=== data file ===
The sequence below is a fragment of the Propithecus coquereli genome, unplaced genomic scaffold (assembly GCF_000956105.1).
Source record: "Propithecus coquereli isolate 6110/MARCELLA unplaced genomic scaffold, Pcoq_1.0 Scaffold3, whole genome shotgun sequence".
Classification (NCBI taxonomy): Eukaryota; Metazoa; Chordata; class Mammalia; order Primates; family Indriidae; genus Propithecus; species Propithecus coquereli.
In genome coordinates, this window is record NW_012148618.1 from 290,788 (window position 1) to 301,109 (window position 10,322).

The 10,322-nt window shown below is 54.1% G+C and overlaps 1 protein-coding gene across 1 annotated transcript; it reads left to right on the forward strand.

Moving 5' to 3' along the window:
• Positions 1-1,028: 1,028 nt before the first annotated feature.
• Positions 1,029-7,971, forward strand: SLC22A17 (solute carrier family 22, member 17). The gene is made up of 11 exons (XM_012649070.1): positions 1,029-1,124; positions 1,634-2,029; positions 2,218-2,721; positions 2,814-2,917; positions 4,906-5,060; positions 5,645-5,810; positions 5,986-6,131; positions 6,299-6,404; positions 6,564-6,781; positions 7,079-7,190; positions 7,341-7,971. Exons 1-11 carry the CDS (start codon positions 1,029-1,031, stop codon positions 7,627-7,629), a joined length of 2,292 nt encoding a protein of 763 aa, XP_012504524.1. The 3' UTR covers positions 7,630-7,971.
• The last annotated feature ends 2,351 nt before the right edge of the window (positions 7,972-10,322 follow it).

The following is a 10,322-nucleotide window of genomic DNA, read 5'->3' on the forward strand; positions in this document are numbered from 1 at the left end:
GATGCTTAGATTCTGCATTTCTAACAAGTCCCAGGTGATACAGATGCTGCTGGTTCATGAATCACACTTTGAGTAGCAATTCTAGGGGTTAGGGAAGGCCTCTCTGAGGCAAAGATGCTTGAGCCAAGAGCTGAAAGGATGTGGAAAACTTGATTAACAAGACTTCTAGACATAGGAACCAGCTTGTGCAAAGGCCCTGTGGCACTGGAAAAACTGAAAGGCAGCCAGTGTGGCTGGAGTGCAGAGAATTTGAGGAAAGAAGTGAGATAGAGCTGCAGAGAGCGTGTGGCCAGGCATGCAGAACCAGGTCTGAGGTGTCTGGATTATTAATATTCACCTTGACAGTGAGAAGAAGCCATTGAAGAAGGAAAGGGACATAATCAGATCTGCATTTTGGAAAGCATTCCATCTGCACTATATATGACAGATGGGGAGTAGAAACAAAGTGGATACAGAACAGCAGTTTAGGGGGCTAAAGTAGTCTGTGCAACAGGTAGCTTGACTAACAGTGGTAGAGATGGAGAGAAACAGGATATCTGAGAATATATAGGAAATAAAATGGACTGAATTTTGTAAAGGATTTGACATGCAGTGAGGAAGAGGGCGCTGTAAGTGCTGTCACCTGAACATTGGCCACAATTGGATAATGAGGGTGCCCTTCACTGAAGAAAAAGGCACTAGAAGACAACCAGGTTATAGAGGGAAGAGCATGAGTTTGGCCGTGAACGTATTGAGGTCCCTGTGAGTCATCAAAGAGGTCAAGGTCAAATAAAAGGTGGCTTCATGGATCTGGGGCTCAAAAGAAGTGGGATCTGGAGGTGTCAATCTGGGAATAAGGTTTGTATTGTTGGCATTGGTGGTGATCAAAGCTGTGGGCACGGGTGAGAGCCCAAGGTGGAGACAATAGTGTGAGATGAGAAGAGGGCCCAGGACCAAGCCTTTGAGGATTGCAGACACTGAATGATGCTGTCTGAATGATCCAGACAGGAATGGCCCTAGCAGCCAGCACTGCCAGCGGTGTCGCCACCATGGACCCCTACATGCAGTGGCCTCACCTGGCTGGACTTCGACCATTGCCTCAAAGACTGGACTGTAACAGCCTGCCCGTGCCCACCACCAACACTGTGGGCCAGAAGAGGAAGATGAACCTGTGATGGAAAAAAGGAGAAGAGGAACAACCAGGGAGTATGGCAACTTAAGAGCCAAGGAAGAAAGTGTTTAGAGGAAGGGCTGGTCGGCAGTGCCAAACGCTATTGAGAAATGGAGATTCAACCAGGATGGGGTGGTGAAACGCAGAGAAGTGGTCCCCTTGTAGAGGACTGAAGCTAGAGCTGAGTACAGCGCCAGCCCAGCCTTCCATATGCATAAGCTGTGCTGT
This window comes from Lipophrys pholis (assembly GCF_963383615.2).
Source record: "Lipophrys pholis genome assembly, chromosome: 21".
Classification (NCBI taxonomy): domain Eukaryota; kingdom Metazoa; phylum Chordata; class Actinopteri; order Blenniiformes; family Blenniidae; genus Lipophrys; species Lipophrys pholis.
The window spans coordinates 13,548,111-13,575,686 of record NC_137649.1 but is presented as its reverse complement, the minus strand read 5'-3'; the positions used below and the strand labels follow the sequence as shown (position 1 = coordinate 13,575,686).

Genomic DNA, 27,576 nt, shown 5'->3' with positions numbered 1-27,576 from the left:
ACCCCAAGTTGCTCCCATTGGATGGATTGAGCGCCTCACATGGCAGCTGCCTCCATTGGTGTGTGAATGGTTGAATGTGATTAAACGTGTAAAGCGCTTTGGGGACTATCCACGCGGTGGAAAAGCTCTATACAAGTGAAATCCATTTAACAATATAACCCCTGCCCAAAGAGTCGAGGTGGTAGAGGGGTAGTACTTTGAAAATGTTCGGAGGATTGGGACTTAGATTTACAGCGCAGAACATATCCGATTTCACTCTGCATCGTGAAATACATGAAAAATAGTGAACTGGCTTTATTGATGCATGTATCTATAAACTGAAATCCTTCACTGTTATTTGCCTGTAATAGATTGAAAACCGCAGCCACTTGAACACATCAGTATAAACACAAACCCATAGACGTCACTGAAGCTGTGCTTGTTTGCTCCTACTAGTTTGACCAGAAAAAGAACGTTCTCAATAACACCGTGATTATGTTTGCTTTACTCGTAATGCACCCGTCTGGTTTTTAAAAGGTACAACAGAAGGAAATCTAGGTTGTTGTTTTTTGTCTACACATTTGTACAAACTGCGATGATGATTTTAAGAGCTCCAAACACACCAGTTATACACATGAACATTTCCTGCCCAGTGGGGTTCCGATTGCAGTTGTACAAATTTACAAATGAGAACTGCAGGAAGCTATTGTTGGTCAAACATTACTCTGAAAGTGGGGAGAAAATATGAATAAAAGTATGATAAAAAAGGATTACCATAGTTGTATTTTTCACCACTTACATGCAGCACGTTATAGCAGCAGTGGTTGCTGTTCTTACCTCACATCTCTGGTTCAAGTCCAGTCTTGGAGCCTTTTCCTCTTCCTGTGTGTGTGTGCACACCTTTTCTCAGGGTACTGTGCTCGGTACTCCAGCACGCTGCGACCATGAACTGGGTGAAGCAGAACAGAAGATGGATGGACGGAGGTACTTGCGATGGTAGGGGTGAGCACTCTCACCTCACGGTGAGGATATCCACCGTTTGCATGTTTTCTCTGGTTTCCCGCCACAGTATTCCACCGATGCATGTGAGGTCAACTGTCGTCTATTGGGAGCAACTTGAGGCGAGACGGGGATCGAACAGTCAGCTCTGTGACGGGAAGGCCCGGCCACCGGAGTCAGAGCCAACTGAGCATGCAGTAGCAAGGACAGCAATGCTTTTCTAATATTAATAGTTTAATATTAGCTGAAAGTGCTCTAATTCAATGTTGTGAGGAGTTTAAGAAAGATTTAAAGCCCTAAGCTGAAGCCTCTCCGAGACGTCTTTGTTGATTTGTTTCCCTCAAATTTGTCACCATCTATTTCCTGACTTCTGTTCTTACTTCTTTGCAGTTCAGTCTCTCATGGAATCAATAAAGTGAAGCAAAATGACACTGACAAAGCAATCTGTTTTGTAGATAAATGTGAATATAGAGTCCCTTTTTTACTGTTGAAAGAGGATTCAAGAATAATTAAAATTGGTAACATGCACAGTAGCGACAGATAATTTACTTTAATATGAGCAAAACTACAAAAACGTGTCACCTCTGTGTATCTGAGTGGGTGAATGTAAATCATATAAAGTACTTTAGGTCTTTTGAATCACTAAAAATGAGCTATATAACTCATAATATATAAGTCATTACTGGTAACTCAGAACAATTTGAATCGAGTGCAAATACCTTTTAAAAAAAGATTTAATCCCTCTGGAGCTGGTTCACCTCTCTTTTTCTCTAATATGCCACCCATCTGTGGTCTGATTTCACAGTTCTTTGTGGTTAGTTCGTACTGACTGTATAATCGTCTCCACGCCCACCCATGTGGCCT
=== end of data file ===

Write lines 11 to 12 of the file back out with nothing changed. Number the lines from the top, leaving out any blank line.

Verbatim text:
GATGCTTAGATTCTGCATTTCTAACAAGTCCCAGGTGATACAGATGCTGCTGGTTCATGAATCACACTTTGAGTAGCAATTCTAGGGGTTAGGGAAGGCCTCTCTGAGGCAAAGATGCTTGAGCCAAGAGCTGAAAGGATGTGGAAAACTTGATTAACAAGACTTCTAGACATAGGAACCAGCTTGTGCAAAGGCCCTGTGGCACTGGAAAAACTGAAAGGCAGCCAGTGTGGCTGGAGTGCAGAGAATTTGAGGAAAGAAGTGAGATAGAGCTGCAGAGAGCGTGTGGCCAGGCATGCAGAACCAGGTCTGAGGTGTCTGGATTATTAATATTCACCTTGACAGTGAGAAGAAGCCATTGAAGAAGGAAAGGGACATAATCAGATCTGCATTTTGGAAAGCATTCCATCTGCACTATATATGACAGATGGGGAGTAGAAACAAAGTGGATACAGAACAGCAGTTTAGGGGGCTAAAGTAGTCTGTGCAACAGGTAGCTTGACTAACAGTGGTAGAGATGGAGAGAAACAGGATATCTGAGAATATATAGGAAATAAAATGGACTGAATTTTGTAAAGGATTTGACATGCAGTGAGGAAGAGGGCGCTGTAAGTGCTGTCACCTGAACATTGGCCACAATTGGATAATGAGGGTGCCCTTCACTGAAGAAAAAGGCACTAGAAGACAACCAGGTTATAGAGGGAAGAGCATGAGTTTGGCCGTGAACGTATTGAGGTCCCTGTGAGTCATCAAAGAGGTCAAGGTCAAATAAAAGGTGGCTTCATGGATCTGGGGCTCAAAAGAAGTGGGATCTGGAGGTGTCAATCTGGGAATAAGGTTTGTATTGTTGGCATTGGTGGTGATCAAAGCTGTGGGCACGGGTGAGAGCCCAAGGTGGAGACAATAGTGTGAGATGAGAAGAGGGCCCAGGACCAAGCCTTTGAGGATTGCAGACACTGAATGATGCTGTCTGAATGATCCAGACAGGAATGGCCCTAGCAGCCAGCACTGCCAGCGGTGTCGCCACCATGGACCCCTACATGCAGTGGCCTCACCTGGCTGGACTTCGACCATTGCCTCAAAGACTGGACTGTAACAGCCTGCCCGTGCCCACCACCAACACTGTGGGCCAGAAGAGGAAGATGAACCTGTGATGGAAAAAAGGAGAAGAGGAACAACCAGGGAGTATGGCAACTTAAGAGCCAAGGAAGAAAGTGTTTAGAGGAAGGGCTGGTCGGCAGTGCCAAACGCTATTGAGAAATGGAGATTCAACCAGGATGGGGTGGTGAAACGCAGAGAAGTGGTCCCCTTGTAGAGGACTGAAGCTAGAGCTGAGTACAGCGCCAGCCCAGCCTTCCATATGCATAAGCTGTGCTGT
This window comes from Lipophrys pholis (assembly GCF_963383615.2).